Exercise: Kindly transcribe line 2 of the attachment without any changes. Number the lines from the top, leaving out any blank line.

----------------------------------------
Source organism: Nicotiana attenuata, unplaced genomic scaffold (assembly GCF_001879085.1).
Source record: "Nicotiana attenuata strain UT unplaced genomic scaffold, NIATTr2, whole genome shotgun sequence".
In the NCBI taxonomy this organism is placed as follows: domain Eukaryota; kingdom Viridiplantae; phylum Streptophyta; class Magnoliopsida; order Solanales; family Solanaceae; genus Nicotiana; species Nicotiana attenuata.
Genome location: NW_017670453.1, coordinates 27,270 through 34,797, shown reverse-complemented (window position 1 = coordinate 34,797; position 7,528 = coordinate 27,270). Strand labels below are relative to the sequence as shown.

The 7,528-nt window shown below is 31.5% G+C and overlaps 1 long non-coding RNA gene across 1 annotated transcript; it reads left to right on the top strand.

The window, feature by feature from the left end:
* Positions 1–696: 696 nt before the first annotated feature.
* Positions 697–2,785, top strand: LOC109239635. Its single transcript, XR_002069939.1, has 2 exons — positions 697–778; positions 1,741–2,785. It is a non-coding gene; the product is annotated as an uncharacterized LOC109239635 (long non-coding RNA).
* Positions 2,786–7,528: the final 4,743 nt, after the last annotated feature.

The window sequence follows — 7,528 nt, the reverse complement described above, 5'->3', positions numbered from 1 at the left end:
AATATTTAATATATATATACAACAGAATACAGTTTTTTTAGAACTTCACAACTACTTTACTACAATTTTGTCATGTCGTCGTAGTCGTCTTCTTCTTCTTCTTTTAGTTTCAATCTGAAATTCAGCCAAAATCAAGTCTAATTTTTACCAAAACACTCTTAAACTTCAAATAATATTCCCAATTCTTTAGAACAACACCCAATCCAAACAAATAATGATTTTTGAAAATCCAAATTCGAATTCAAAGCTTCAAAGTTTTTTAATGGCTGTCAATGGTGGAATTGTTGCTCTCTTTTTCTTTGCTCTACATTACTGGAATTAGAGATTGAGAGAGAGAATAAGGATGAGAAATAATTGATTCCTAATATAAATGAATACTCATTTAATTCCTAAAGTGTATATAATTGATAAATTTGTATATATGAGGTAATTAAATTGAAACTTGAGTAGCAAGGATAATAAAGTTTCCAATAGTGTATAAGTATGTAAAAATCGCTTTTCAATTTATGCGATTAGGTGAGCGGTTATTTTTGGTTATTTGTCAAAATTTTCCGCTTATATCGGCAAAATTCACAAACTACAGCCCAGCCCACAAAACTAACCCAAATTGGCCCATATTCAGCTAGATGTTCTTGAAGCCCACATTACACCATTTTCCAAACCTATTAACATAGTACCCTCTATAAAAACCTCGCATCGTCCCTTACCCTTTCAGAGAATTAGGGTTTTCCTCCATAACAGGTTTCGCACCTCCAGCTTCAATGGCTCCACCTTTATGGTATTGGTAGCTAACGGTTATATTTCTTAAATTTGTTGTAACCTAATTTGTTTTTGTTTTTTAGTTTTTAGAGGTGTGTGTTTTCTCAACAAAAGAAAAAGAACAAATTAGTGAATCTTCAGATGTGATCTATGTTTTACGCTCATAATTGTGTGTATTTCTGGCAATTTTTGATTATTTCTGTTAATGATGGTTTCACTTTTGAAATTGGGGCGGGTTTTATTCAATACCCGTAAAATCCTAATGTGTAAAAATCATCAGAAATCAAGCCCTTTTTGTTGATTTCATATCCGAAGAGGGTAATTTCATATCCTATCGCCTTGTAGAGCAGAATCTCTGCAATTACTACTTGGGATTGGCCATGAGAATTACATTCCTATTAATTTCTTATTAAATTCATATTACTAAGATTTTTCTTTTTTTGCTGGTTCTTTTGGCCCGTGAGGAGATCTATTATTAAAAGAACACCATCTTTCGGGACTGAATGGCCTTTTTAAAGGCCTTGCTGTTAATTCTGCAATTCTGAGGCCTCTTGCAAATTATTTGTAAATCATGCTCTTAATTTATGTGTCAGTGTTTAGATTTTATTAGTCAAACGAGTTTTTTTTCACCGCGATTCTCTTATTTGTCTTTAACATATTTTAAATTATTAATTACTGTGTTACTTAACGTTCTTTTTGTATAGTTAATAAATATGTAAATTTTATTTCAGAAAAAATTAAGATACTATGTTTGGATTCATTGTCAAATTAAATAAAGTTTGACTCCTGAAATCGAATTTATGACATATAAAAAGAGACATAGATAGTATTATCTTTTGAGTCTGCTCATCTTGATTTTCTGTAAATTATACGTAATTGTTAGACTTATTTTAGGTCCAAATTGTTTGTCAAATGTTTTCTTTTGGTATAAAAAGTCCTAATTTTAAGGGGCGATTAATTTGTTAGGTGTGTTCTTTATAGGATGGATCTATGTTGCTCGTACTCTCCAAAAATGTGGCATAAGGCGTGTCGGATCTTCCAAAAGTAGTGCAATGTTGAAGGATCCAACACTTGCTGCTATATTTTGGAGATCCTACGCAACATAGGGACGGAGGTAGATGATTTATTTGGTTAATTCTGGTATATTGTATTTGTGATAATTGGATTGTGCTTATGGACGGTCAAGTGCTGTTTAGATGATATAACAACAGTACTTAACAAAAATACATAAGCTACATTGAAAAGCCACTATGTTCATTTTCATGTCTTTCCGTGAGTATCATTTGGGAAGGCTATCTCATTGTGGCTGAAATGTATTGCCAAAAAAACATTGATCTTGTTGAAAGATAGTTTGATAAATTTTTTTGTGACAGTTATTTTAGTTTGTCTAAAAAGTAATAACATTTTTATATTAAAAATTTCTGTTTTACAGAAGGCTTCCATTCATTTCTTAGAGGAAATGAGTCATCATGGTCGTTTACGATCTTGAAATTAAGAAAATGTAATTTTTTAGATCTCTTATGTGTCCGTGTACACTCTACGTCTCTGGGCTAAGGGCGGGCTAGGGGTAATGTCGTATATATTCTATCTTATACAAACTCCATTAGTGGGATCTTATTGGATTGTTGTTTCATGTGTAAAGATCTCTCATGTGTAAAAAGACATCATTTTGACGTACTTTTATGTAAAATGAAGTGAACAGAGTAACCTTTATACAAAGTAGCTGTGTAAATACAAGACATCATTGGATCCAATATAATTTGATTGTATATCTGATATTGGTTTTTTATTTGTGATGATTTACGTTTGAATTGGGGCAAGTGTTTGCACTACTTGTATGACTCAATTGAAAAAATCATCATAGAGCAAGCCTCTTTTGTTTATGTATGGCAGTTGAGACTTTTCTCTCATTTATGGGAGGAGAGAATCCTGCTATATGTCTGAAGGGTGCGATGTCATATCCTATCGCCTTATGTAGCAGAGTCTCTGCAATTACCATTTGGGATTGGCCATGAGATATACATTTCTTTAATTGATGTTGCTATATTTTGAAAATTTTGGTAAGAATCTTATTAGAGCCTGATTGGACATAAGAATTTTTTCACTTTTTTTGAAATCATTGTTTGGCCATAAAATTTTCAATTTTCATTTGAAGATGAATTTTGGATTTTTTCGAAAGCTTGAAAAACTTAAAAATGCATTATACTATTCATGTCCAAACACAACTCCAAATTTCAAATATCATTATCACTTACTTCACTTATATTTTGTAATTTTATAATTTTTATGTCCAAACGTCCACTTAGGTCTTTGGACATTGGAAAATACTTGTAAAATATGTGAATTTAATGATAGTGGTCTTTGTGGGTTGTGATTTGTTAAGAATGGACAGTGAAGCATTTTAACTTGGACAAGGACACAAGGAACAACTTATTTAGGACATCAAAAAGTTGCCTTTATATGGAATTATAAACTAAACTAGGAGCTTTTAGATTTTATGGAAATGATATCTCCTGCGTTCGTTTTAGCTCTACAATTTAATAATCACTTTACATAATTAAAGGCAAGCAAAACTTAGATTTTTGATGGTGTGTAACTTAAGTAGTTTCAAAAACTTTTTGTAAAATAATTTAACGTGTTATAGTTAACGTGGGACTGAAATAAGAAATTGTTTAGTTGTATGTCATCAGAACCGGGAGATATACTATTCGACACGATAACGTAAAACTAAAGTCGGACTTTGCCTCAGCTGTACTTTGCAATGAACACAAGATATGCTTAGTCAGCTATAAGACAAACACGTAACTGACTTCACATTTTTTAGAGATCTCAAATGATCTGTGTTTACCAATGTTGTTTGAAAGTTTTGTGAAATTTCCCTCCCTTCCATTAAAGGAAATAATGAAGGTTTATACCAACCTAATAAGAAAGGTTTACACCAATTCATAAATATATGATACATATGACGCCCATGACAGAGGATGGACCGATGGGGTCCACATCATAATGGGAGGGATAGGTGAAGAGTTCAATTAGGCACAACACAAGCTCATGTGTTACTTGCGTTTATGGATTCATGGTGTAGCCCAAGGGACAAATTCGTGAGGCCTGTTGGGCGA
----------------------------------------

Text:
Source record: "Nicotiana attenuata strain UT unplaced genomic scaffold, NIATTr2, whole genome shotgun sequence".